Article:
Donovan Johnson seems to have had two different ideas for a play, and instead of choosing between them and fleshing out just one, he used them both in the same play. The result is a long-winded jumble called Finding Louise.
Idea No. 1 is a comical Twilight Zone-tinged setup, where the actual plot is secondary to the notion of the performers as both players and commentators/creators of the performance. One of the actors-speaking as both his/her character and the actor playing the role-introduces every scene. The cast know they're pawns of the playwright, their narration and asides are out of character, and they may even rewind and restage the action. In other words, it's a comedy all the way.
But Idea No. 2 is the stuff of drama. It deals with the mysterious disappearance of Louise Brock. Her husband, Peter (Jarel Davidow), is reluctant to say she was abducted by aliens, but that's what it looked like. He had run from the shower after hearing her scream, only to see a bright light and aircraft wing hovering over the backyard. The police, however, suspect Louise was killed by Peter and his alleged mistress, Ruby (Barbara Jones). Meanwhile, Reverend Wharto (Michael Morrows) believes Louise was taken to heaven by the hand of God-a sign that the end is near. There's also a tabloid reporter (Emily Vail) in the midst, salivating at every detail and challenging all accounts for the sake of a good story.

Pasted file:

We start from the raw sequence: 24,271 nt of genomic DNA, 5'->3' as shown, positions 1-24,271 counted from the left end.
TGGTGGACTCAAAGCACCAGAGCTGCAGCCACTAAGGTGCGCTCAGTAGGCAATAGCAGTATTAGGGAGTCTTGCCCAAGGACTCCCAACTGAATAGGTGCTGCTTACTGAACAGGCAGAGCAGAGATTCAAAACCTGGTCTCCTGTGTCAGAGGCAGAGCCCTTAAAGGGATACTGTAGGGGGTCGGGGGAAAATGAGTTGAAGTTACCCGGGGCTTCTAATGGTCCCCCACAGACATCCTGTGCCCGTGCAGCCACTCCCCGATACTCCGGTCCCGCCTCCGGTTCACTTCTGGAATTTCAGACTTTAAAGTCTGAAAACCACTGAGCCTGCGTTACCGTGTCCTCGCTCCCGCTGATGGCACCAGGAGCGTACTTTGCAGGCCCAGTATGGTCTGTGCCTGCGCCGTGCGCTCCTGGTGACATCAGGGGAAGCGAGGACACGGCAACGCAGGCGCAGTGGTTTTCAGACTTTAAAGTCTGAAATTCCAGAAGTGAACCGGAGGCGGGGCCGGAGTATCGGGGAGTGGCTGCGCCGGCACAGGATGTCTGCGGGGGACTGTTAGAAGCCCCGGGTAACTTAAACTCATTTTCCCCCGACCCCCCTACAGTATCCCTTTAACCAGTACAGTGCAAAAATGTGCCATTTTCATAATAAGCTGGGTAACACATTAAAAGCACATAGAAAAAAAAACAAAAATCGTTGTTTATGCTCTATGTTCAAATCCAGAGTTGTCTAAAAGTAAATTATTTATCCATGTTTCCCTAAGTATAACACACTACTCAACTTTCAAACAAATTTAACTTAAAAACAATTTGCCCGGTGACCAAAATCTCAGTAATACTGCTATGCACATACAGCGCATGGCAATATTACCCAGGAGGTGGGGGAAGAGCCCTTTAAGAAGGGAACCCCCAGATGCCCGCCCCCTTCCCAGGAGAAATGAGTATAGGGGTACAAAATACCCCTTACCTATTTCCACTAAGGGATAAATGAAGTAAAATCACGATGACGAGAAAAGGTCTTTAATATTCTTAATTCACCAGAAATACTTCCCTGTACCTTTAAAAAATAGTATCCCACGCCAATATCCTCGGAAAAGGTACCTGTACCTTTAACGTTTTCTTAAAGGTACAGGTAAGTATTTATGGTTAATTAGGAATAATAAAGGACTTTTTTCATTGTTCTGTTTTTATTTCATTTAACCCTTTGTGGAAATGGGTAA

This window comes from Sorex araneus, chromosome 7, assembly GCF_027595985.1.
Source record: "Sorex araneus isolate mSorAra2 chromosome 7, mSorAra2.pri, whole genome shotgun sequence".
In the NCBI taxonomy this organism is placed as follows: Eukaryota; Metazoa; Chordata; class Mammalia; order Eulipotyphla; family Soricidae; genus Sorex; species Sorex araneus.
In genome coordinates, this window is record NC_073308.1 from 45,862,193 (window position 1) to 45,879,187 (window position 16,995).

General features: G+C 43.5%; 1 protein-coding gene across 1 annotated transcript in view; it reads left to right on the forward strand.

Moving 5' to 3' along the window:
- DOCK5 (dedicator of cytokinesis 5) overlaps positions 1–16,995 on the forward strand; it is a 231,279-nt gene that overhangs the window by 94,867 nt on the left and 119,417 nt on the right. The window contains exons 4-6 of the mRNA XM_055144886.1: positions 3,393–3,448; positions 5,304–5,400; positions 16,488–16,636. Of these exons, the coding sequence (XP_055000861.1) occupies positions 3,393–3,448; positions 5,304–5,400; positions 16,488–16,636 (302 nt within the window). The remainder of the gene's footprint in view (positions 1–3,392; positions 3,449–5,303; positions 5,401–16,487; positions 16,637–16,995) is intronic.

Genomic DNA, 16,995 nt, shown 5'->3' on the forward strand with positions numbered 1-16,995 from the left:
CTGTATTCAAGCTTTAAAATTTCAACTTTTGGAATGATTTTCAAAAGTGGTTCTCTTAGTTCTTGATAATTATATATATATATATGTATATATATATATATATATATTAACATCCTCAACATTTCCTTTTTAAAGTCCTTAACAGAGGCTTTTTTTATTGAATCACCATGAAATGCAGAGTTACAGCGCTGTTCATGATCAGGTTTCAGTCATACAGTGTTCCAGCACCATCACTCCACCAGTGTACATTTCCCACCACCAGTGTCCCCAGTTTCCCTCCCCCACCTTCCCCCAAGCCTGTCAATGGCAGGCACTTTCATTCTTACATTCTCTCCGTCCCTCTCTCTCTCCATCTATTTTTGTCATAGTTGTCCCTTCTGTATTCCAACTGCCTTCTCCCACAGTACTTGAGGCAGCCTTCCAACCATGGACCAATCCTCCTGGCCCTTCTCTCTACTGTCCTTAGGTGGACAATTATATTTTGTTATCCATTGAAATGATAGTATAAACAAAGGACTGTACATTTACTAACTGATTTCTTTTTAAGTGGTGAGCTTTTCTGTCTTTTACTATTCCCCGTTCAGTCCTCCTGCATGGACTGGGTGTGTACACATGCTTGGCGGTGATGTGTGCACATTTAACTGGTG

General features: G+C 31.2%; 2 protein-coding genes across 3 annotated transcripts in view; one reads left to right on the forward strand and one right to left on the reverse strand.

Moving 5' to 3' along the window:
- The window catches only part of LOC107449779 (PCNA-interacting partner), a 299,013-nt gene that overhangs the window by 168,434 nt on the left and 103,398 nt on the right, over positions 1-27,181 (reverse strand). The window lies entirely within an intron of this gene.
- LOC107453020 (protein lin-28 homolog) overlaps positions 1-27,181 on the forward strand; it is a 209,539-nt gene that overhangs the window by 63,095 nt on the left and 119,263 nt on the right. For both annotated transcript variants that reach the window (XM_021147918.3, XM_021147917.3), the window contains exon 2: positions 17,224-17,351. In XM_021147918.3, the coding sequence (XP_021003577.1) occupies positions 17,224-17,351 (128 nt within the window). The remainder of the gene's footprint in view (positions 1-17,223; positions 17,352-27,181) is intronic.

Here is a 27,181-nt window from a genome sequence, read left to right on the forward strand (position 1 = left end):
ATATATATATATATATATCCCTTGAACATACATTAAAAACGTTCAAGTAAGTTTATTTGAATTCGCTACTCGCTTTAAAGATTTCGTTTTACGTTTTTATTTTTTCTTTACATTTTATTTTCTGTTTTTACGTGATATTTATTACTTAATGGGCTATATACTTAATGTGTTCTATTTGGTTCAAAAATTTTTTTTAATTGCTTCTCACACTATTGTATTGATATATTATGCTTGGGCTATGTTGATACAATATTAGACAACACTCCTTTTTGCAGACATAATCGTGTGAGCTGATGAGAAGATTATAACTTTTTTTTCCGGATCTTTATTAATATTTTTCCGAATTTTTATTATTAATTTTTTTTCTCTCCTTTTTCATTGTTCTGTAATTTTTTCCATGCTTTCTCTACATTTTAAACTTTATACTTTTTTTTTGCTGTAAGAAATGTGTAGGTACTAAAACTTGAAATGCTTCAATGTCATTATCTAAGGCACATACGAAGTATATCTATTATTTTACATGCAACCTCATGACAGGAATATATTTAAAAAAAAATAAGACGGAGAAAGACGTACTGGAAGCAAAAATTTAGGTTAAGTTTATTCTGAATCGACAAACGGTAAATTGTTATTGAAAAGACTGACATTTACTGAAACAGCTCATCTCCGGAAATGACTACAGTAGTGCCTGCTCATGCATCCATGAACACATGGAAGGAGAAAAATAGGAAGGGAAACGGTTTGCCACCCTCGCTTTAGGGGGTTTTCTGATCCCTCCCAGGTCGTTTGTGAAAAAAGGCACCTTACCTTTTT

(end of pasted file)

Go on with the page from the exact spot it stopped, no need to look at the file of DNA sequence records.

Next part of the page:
Finding Louise would be a better play if Johnson made it either a self-referential farce or a serious exploration of issues such as faith and the paranormal. Instead, it bounces between the two, with the comic part amusing although not always successful and the serious part bland and ineffectual. What really kills the play is the second act, which opens with two talky, inconsequential scenes. For the final scene, it's back to all jokes, but this also goes on too long. There are about three points in the second act that seem like the end of the play, and these "false alarms" could leave the audience thinking, "You mean it's still not over?" Also tedious are the supposedly relevant anecdotes told by several characters that are invariably just a lot of sound, signifying nothing.
The play had an attractive set that replicated a modern suburban living room. As for the cast, Brad Fryman as the "good cop" was definitely the standout; Valerie Remillard (in a dual role) was the weak link. All the others were decent, although there's no explanation why Vail and Morrows had southern accents. With those characterizations, as with all of Finding Louise, less would have been more.
(Also featuring Harlin C. Kearsley. Sets, S. Kim Glassman; costumes, Nicole Evangelista; lighting/sound, Amy Henault)
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Copyright 2000 Adrienne Onofri